Don Parrott Oral History Interview, June 11, 2020.


Robert Donald Parrot
Narrator

Donald Leggett
Interviewer

Alston Cobourn
Ran WebEx technology

East Carolina University
June 11, 2020
Greenville, North Carolina

Alston Cobourn:
Don, you can go ahead and start.

Donald Leggett:
Okay, this is Thursday, June 11 2020, a little after 10 o'clock, about 10:10 and my name is Donald Y. Leggett and I'm a 50 year employee of East Carolina University and currently working out of the Chancellors division on a part time basis and doing special assignments. I retired in 1997 from a full time service Associate Vice Chancellor for Alumni Relations. Today I am here in my home in Greenville, North Carolina conducting an oral history interview with Robert Donald "Don" Parrot, by way of the Zoom system, I'm sorry, WebEx system, as a part of a project entitled The Rise of Alpha Dog. And Don is a longtime university and personal friend. And so Don, put all this in perspective, why don't we begin by just asking you to give us a very brief biographical outline. Such as where you were born, some places you've lived, jobs you've had, and and really your relationship with ECU for what now, I can't believe it's on 50 some years maybe. If you will do that for us, why we'll we'll get moving. (01:25)

Donald Parrott:
Hey Don, thanks. My name is Robert Donald "Don" Parrot and I was born in Granville County, Oxford, North Carolina, and after graduating from Oxford High School, I enrolled in Louisburg Junior College, did a two year associate arts degree. My junior year, I transferred to ECU and majored in accounting. I did a three day CPA exam, I work with Peat Marwick, an international accounting firm in Raleigh, North Carolina. After one year with Peat Marwick and traveling, my wife and I decided that we will move back to Greenville work with local CPA firm. I became a partner in that firm in 1971, and from 71 to 2000, e built a firm to five partners and 20 employees. Then we merged with a large regional firm in 2000 called Dixon Hughes Goodman. I retired from the accounting sector of my life in 2008. At that time, I was 65 years old. Dixon Hughes requires retirement at that age. I established an investment real estate company in 2010 with several clients that I had worked with over the years and we're about we're 10 years old today. So that's kind of a little bit of a history Don of where I came from, and jobs that I've had, and what I've done. I've been in the accounting business you know most of my life. (03:12)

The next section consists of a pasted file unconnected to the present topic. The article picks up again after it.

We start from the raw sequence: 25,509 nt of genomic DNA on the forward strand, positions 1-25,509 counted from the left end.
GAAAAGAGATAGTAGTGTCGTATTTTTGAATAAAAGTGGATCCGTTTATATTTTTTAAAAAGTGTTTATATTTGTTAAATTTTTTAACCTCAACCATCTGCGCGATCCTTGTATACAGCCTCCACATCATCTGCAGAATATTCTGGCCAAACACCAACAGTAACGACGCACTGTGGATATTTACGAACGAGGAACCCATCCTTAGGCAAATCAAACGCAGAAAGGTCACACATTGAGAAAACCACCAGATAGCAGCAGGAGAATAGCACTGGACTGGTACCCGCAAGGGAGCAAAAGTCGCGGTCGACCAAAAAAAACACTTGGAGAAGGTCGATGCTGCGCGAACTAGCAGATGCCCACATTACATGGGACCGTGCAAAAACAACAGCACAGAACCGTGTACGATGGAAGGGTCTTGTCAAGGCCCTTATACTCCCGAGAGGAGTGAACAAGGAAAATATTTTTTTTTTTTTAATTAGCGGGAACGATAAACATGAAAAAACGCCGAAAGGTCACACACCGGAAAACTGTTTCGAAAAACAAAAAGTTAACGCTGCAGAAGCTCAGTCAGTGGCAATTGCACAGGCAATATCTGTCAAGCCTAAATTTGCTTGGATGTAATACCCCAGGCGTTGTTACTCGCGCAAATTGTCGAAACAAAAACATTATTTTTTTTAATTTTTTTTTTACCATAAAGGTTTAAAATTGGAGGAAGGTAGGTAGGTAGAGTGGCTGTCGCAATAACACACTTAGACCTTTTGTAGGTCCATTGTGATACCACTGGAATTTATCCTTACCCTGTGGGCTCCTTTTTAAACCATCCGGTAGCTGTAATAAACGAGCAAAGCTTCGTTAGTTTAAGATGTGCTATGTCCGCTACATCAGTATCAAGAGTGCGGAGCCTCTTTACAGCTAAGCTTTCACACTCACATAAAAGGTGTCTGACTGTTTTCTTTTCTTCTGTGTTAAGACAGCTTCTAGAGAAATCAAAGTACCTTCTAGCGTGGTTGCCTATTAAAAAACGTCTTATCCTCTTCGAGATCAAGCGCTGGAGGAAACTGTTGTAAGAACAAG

Donald Leggett:
Well, you know if I was listening to your your age there, and I thought it was your graduation year that you were going 65. Is that your graduation year also?

Donald Parrott:
Yeah, I graduated from ECU in 1965. From high school.

Donald Leggett:
I had no idea that you were 65 years old. You look 20 years younger.

Donald Parrott:
I know. You're real nice, you've always been real nice

Donald Leggett:
Tell me Don, as you your career was in educationally and otherwise was getting off the ground, when were you first aware of East Carolina, as an I'll call it just East Carolina now because it's changed from college to university to whatever. So, when were you first aware of of East Carolina? (04:05)

Donald Parrott:
Well two of my real close friends in high school, they came to East Carolina in 1961 when when we graduated. Of course, I was at the Louisburg at that time and and I got to come down and see them some and I got familiar with the university and I was really impressed with East Carolina at that time. So that's how I became aware of East Carolina, through friendships that I had in high school. (04:35)

Donald Leggett:
I see, and your first impression then of East Carolina was was was favorable, as I've heard you say that you were quite impressed with it. And has your impression changed since then or is it just basically, you're, you have that same impression that you started off with? (04:57)

Donald Parrott:
Well, the university Don has grown so much from that time because when I when I came to East Carolina, I think we were about 6,000 students and now we're around 30,000 students. And the city of Greenville was about 16,000 people when I came here, and now it's about 100,000 people so, you know, the size of the city, and the county and the university, and it has grown considerably since since I came to East Carolina, and I'm very impressed with the the growth that we've added. And most of it has been quality growth. You know, with the university, the hospital, the med school, the nursing school, the dental school, you know, we we have had very good quality growth over those past 50 years or so. (05:56)

Donald Leggett:
As you were deciding where you were going to attend school and went through the decisions that all of us made along the way, was East Carolina your first choice institution or were you interested in going somewhere else? Maybe that didn't work out so you decided to come here or was this your choice from the beginning? (06:21)

Donald Parrott:
Well, you know, my kids and most people, they'll they'll apply to maybe three, four or five different schools when they graduated. But I only applied to East Carolina, I didn't have any desire to go anywhere else because of the friendships that I had had down here, you know, with people that I graduated with. I wanted to be with them and that kind of sold me in to coming to East Carolina, and. (06:53)

Donald Leggett: